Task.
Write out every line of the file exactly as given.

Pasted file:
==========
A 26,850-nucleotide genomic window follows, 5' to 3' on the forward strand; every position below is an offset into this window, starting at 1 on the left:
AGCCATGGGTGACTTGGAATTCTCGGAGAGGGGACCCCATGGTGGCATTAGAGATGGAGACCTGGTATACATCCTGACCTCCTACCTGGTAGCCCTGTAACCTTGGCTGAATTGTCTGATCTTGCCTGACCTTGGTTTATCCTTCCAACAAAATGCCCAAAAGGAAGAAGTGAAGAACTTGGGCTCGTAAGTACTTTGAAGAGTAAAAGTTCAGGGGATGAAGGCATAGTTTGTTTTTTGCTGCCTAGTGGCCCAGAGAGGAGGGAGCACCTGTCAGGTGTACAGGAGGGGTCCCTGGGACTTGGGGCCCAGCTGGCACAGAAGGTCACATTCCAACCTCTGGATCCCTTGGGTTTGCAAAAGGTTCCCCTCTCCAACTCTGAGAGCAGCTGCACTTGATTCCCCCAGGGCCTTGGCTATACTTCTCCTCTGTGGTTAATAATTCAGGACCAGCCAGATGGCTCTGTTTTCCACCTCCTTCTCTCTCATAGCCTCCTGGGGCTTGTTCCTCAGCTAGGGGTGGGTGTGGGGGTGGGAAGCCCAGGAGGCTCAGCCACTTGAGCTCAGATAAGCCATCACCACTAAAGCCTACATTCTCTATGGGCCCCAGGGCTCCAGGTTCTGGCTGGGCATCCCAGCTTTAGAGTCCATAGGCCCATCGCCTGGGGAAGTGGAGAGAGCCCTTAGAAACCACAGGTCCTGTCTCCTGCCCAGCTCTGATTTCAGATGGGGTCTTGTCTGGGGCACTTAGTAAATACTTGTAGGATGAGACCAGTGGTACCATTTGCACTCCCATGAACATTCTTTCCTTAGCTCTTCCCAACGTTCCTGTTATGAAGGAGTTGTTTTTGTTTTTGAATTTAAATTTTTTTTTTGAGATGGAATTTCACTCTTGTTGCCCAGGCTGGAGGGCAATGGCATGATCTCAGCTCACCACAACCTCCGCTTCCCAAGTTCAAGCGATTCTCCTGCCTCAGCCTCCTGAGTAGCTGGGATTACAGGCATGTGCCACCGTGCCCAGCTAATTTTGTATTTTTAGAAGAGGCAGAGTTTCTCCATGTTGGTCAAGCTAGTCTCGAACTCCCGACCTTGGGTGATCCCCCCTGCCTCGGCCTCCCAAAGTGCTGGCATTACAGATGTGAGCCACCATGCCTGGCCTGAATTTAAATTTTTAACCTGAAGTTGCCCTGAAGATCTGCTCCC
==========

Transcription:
A 26,850-nucleotide genomic window follows, 5' to 3' on the forward strand; every position below is an offset into this window, starting at 1 on the left:
AGCCATGGGTGACTTGGAATTCTCGGAGAGGGGACCCCATGGTGGCATTAGAGATGGAGACCTGGTATACATCCTGACCTCCTACCTGGTAGCCCTGTAACCTTGGCTGAATTGTCTGATCTTGCCTGACCTTGGTTTATCCTTCCAACAAAATGCCCAAAAGGAAGAAGTGAAGAACTTGGGCTCGTAAGTACTTTGAAGAGTAAAAGTTCAGGGGATGAAGGCATAGTTTGTTTTTTGCTGCCTAGTGGCCCAGAGAGGAGGGAGCACCTGTCAGGTGTACAGGAGGGGTCCCTGGGACTTGGGGCCCAGCTGGCACAGAAGGTCACATTCCAACCTCTGGATCCCTTGGGTTTGCAAAAGGTTCCCCTCTCCAACTCTGAGAGCAGCTGCACTTGATTCCCCCAGGGCCTTGGCTATACTTCTCCTCTGTGGTTAATAATTCAGGACCAGCCAGATGGCTCTGTTTTCCACCTCCTTCTCTCTCATAGCCTCCTGGGGCTTGTTCCTCAGCTAGGGGTGGGTGTGGGGGTGGGAAGCCCAGGAGGCTCAGCCACTTGAGCTCAGATAAGCCATCACCACTAAAGCCTACATTCTCTATGGGCCCCAGGGCTCCAGGTTCTGGCTGGGCATCCCAGCTTTAGAGTCCATAGGCCCATCGCCTGGGGAAGTGGAGAGAGCCCTTAGAAACCACAGGTCCTGTCTCCTGCCCAGCTCTGATTTCAGATGGGGTCTTGTCTGGGGCACTTAGTAAATACTTGTAGGATGAGACCAGTGGTACCATTTGCACTCCCATGAACATTCTTTCCTTAGCTCTTCCCAACGTTCCTGTTATGAAGGAGTTGTTTTTGTTTTTGAATTTAAATTTTTTTTTTGAGATGGAATTTCACTCTTGTTGCCCAGGCTGGAGGGCAATGGCATGATCTCAGCTCACCACAACCTCCGCTTCCCAAGTTCAAGCGATTCTCCTGCCTCAGCCTCCTGAGTAGCTGGGATTACAGGCATGTGCCACCGTGCCCAGCTAATTTTGTATTTTTAGAAGAGGCAGAGTTTCTCCATGTTGGTCAAGCTAGTCTCGAACTCCCGACCTTGGGTGATCCCCCCTGCCTCGGCCTCCCAAAGTGCTGGCATTACAGATGTGAGCCACCATGCCTGGCCTGAATTTAAATTTTTAACCTGAAGTTGCCCTGAAGATCTGCTCCC